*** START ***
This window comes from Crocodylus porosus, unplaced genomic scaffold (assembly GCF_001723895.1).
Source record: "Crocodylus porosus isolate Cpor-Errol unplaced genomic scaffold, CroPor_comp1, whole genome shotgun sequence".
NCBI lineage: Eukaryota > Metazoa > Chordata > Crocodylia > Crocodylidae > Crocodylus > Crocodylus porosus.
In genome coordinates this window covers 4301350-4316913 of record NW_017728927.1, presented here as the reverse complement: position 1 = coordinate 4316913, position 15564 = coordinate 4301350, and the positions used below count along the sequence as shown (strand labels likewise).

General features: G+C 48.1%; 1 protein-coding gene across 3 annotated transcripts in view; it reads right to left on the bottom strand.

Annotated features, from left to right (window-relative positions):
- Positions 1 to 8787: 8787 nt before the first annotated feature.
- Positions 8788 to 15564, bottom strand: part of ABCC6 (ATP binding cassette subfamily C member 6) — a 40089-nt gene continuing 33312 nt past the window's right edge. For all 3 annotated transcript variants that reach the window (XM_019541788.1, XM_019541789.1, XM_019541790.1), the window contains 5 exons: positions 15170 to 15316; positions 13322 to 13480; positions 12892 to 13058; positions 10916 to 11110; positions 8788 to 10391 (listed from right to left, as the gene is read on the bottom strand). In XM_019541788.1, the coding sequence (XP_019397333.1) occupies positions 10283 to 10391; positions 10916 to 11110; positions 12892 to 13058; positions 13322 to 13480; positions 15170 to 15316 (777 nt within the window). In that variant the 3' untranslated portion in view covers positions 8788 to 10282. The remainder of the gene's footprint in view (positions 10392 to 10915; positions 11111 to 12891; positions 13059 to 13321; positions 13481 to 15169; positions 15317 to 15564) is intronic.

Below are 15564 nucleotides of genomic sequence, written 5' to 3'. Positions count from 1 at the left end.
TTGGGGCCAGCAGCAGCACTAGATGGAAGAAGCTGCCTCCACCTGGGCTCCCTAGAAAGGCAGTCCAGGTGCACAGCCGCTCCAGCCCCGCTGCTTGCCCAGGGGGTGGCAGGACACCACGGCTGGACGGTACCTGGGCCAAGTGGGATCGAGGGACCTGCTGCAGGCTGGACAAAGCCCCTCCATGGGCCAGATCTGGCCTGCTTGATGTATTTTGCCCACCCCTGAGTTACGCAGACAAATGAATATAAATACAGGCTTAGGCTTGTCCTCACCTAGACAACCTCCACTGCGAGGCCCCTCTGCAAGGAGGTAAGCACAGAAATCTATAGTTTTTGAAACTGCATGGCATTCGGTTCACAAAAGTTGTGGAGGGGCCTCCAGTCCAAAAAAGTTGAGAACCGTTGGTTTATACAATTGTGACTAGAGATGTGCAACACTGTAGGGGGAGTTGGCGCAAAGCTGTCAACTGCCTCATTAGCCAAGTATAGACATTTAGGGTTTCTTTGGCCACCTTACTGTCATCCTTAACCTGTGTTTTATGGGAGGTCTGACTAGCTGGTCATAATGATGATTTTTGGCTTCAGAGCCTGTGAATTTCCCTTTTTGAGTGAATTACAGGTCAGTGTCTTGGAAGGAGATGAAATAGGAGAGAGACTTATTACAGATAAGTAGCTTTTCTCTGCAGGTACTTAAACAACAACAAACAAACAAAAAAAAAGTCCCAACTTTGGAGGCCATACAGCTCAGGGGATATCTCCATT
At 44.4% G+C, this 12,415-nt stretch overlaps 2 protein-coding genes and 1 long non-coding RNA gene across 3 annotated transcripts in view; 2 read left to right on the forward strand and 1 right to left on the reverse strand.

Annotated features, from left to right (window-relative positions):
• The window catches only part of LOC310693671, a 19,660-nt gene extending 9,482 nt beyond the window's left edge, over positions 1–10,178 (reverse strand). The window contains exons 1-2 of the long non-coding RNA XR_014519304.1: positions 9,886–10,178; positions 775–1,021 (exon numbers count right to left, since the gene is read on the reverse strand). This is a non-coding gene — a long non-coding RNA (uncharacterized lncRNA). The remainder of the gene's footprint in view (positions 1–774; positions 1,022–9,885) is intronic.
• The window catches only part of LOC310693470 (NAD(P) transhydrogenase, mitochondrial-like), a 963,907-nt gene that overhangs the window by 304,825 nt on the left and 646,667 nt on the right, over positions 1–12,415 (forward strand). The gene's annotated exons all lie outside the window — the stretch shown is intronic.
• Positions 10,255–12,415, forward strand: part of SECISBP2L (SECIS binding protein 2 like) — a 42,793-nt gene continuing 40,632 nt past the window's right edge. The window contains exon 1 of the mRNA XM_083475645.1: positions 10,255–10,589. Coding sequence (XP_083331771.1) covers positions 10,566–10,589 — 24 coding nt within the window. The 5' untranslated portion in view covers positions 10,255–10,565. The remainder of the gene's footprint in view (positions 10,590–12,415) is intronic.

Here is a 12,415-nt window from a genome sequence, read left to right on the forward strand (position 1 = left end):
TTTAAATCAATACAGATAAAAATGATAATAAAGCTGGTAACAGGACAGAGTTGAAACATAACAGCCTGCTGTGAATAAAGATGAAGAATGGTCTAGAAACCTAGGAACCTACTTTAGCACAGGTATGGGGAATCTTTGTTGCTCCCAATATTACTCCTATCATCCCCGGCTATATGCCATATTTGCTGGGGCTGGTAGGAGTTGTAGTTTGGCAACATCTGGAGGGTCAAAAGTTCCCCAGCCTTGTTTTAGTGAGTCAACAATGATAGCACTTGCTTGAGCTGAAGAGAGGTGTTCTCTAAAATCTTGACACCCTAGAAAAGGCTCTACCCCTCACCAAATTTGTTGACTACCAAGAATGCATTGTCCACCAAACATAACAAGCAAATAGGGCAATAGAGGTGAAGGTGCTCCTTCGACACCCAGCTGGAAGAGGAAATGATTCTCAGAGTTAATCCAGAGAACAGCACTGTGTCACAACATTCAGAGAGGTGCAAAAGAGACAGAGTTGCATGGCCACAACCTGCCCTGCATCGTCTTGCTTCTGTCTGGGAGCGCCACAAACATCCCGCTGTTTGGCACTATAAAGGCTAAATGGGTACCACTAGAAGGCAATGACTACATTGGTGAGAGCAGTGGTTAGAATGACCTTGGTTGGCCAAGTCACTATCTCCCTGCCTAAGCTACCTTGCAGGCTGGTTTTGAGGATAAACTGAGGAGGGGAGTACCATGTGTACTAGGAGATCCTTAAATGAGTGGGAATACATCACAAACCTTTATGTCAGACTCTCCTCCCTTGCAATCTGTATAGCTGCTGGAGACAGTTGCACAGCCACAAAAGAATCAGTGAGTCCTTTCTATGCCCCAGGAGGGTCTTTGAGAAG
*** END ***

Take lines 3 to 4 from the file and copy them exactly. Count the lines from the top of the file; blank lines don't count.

NCBI lineage: Eukaryota > Metazoa > Chordata > Crocodylia > Crocodylidae > Crocodylus > Crocodylus porosus.
In genome coordinates this window covers 4301350-4316913 of record NW_017728927.1, presented here as the reverse complement: position 1 = coordinate 4316913, position 15564 = coordinate 4301350, and the positions used below count along the sequence as shown (strand labels likewise).